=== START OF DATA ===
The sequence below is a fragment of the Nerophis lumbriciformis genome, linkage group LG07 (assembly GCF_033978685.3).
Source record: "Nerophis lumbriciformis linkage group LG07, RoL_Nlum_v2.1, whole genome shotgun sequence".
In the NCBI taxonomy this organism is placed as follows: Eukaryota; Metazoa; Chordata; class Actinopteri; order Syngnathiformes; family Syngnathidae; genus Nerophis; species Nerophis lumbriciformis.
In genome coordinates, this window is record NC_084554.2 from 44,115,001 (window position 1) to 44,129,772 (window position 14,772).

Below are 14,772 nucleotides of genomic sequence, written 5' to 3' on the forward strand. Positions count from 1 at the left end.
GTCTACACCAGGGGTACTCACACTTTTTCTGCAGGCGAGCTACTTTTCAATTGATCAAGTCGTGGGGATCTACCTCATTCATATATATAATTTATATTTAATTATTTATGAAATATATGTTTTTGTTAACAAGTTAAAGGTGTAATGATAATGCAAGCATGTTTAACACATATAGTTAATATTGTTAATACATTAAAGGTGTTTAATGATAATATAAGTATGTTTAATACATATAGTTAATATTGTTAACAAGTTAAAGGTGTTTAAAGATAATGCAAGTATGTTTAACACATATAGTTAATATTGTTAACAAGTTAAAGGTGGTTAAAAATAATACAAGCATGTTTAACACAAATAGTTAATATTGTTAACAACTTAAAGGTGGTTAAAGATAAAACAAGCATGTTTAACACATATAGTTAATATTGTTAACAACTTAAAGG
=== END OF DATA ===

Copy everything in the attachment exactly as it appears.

The sequence below is a fragment of the Nerophis lumbriciformis genome, linkage group LG07 (assembly GCF_033978685.3).
Source record: "Nerophis lumbriciformis linkage group LG07, RoL_Nlum_v2.1, whole genome shotgun sequence".
In the NCBI taxonomy this organism is placed as follows: Eukaryota; Metazoa; Chordata; class Actinopteri; order Syngnathiformes; family Syngnathidae; genus Nerophis; species Nerophis lumbriciformis.
In genome coordinates, this window is record NC_084554.2 from 44,115,001 (window position 1) to 44,129,772 (window position 14,772).

Below are 14,772 nucleotides of genomic sequence, written 5' to 3' on the forward strand. Positions count from 1 at the left end.
GTCTACACCAGGGGTACTCACACTTTTTCTGCAGGCGAGCTACTTTTCAATTGATCAAGTCGTGGGGATCTACCTCATTCATATATATAATTTATATTTAATTATTTATGAAATATATGTTTTTGTTAACAAGTTAAAGGTGTAATGATAATGCAAGCATGTTTAACACATATAGTTAATATTGTTAATACATTAAAGGTGTTTAATGATAATATAAGTATGTTTAATACATATAGTTAATATTGTTAACAAGTTAAAGGTGTTTAAAGATAATGCAAGTATGTTTAACACATATAGTTAATATTGTTAACAAGTTAAAGGTGGTTAAAAATAATACAAGCATGTTTAACACAAATAGTTAATATTGTTAACAACTTAAAGGTGGTTAAAGATAAAACAAGCATGTTTAACACATATAGTTAATATTGTTAACAACTTAAAGG